In just one example at Fowler United Methodist Church in Annapolis, Maryland, vandals ripped pages out of pew Bibles and hymnals, a large wooden cross was taken down, and upholstered pews were ripped. The vandals removed a Christian flag from its stand and defaced the church’s outdoor sign. The FRC report pointed out that the increase in church attacks parallels an increase in “governmental disfavoring of religion.”

The report comes on the heels of an earlier FRC report saying that persecution of Christians by Western governments rose by 60% last year. The FRC president, Tony Perkins, a former chair of the U.S. Commission on International Religious Freedom, was quoted as saying: “The indifference abroad to the fundamental freedom of religion is rivaled only by the increasing antagonism toward the moral absolutes taught by Bible-believing churches here in the U.S., which is fomenting this environment of hostility toward churches.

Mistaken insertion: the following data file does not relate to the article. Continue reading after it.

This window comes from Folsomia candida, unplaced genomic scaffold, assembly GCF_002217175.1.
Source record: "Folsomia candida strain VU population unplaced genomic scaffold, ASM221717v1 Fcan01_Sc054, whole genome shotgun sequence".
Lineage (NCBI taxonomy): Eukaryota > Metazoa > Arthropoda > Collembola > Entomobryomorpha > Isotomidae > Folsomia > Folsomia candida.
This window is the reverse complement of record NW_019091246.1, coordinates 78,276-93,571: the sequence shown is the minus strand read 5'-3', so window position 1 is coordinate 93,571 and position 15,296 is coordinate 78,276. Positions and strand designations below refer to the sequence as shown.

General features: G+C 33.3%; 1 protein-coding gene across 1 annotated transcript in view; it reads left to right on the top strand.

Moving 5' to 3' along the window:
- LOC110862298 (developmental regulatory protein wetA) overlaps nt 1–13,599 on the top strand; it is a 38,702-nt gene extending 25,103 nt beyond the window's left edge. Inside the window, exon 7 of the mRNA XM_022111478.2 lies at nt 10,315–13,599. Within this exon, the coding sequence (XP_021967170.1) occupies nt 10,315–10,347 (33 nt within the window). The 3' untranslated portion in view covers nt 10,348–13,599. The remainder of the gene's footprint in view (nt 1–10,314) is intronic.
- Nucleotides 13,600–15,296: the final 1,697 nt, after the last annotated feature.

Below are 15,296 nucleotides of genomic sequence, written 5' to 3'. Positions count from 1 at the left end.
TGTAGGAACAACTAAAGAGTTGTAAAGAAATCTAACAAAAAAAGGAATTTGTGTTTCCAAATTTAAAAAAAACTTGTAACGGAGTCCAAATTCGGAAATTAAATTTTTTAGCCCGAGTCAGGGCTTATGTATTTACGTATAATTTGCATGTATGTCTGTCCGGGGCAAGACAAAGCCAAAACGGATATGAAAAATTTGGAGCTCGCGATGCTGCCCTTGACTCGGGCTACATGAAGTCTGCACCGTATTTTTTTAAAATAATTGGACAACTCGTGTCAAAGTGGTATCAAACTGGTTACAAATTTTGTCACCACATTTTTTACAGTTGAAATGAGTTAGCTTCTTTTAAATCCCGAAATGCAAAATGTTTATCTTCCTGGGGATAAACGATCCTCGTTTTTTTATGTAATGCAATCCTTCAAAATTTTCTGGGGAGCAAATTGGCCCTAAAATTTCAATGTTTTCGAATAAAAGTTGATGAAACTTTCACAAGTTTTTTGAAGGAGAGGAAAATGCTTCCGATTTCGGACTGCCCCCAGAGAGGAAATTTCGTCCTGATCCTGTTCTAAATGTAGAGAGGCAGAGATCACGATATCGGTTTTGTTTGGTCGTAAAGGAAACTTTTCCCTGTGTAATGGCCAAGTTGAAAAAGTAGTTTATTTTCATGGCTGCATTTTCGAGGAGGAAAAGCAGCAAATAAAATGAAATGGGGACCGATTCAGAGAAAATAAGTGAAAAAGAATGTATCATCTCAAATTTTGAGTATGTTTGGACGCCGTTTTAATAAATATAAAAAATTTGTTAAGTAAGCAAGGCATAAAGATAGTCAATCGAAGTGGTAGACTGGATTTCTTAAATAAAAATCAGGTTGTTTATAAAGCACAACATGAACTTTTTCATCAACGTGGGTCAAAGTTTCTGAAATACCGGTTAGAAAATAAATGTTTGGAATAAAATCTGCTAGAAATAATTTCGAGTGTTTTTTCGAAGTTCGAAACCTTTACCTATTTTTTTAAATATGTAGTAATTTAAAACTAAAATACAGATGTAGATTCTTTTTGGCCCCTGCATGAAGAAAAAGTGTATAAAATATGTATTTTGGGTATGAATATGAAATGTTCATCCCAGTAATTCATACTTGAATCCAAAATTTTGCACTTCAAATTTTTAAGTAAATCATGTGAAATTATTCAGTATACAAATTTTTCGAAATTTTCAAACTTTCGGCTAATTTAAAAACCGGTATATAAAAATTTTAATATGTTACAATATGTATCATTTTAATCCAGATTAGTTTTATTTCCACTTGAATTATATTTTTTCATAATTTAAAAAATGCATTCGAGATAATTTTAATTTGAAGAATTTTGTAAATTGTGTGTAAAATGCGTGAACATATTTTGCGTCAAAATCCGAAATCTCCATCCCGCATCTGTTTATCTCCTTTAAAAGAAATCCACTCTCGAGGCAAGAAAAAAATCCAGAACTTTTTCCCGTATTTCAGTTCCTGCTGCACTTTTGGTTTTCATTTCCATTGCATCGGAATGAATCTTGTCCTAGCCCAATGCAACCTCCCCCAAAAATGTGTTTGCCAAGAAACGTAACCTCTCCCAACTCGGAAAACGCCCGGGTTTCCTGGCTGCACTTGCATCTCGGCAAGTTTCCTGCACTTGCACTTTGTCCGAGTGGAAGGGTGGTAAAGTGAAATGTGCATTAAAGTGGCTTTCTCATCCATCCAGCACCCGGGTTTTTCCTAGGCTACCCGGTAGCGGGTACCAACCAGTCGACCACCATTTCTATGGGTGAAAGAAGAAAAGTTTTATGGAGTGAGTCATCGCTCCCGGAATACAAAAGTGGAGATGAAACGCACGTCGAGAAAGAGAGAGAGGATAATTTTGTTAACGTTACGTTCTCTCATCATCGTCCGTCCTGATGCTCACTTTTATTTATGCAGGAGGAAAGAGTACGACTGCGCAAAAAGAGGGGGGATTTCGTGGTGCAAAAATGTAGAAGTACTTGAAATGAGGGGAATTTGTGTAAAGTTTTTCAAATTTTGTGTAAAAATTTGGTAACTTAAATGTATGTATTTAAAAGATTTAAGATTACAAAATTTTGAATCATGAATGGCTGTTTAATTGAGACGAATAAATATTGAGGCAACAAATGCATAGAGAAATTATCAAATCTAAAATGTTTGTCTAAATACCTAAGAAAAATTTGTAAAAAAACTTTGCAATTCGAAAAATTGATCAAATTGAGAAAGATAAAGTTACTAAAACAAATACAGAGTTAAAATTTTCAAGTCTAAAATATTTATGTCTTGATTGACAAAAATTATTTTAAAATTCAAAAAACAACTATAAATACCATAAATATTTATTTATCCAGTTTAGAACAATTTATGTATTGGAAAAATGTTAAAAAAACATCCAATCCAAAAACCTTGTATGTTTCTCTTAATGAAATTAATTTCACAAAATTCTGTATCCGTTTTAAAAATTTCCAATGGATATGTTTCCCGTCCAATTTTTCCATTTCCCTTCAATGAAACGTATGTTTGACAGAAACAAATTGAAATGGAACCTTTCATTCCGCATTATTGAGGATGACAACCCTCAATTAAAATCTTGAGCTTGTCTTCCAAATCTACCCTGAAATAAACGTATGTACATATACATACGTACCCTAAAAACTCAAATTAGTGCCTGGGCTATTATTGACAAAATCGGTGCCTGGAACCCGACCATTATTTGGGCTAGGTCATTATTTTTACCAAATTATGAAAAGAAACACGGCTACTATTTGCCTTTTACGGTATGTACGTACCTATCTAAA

What should Christians do?

Naturally, where opportunities exist for peaceful action, such as through the electoral process, Christians need to stand up to preserve religious freedom. It is increasingly dangerous for citizens of faith to simply vote for a comfortable political party without truly educating themselves on the policies they espouse.

Unfortunately, it may already be too late to stop society’s slide by political means alone. Violence can never be the course of action for Christians. Speaking out through peaceful protests or public forums may become increasingly crucial as long as these opportunities remain.